From their inception until the release of this album, Led Zeppelin were (rightly) seen as a bombastic heavy blues-based band – one-trick ponies who did an awesome job of cranking up blues songs, but without much to show in the way of diversity.
Led Zeppelin III changed that perception quite handily, introducing folk music into their repertoire, which they also cranked up, but not as drastically. The change happened organically for the band. With their first album, they had something to prove so they leaned heavily into the music, and the second album was recorded in bits and pieces while on the road, a manic time period that resulted in music reflecting that energy. For Led Zeppelin III, the band craved some peace, so they retreated to the English countryside, living in a house (Bron-Yr-Aur) without electricity and running water and then relocating to Headley Grange where they recorded using the Rolling Stones mobile recording unit. The circumstances and the atmosphere encouraged them to play more in an acoustic style, although they certainly did not abandon their innate power.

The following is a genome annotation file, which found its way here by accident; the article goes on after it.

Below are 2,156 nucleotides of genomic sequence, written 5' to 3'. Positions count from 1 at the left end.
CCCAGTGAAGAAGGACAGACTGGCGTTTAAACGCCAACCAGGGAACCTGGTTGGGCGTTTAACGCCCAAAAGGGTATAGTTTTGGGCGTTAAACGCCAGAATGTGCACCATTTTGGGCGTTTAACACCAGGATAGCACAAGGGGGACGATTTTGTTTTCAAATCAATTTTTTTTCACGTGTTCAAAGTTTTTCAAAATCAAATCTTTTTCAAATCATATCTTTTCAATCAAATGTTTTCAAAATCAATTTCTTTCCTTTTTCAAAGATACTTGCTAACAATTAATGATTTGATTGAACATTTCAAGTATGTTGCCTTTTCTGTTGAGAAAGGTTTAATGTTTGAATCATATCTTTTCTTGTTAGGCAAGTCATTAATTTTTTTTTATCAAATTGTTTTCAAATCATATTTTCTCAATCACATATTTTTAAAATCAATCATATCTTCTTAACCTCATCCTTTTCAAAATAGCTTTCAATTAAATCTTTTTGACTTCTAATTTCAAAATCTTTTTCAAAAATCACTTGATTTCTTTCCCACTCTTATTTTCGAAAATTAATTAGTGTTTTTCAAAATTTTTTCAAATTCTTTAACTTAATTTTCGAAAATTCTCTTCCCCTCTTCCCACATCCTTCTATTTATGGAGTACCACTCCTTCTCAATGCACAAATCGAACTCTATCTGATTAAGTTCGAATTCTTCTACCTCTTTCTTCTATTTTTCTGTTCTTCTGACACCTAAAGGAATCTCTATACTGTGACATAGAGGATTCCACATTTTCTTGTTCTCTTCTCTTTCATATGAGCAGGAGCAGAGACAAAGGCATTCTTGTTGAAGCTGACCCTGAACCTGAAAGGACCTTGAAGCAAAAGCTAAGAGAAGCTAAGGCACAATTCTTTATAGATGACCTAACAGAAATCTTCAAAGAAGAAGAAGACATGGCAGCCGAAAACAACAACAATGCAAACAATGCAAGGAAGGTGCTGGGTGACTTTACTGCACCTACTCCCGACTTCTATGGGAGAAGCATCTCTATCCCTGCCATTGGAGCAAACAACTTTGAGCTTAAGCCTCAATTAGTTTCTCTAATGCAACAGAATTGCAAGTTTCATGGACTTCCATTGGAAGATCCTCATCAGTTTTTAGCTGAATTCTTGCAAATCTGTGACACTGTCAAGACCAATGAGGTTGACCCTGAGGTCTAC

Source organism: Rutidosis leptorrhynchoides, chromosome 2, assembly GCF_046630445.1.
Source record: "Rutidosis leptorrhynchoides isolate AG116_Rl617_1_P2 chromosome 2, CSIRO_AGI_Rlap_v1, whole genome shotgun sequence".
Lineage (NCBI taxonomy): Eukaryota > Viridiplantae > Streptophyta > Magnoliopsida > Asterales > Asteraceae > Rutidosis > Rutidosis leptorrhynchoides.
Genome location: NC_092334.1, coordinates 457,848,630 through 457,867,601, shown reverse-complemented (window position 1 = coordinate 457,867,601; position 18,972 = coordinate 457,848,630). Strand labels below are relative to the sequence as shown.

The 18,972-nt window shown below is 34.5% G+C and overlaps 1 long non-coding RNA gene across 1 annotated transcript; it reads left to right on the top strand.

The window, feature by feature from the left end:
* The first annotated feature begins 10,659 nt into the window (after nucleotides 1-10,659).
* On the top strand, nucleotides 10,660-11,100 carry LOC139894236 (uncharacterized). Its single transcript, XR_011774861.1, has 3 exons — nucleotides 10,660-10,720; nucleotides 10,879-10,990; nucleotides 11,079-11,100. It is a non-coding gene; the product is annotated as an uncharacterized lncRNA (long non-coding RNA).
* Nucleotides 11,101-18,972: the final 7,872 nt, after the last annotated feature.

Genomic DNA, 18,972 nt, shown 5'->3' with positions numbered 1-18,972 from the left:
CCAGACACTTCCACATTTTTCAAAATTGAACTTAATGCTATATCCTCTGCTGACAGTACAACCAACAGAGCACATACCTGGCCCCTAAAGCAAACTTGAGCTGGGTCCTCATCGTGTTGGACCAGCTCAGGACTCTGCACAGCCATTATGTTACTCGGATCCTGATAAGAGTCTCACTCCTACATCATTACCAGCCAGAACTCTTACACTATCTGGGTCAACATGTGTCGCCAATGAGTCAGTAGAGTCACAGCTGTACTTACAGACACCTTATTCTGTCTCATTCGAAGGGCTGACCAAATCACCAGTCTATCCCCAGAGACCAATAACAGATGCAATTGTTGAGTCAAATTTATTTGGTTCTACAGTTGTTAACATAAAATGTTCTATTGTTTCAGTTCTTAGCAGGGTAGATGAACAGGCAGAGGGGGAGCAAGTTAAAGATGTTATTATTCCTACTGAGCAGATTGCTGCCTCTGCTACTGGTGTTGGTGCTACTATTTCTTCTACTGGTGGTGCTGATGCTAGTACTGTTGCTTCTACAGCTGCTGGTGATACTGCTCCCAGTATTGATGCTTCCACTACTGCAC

The album had fewer hits, and received less radio play, but it went to #1, simply on audience anticipation, and over time it stands up at least as well as its louder predecessors.
Since I’ve Been Loving You
Out on the Tiles
That’s the Way
Hats Off to Roy Harper
October 1970 - Billboard Charted #1
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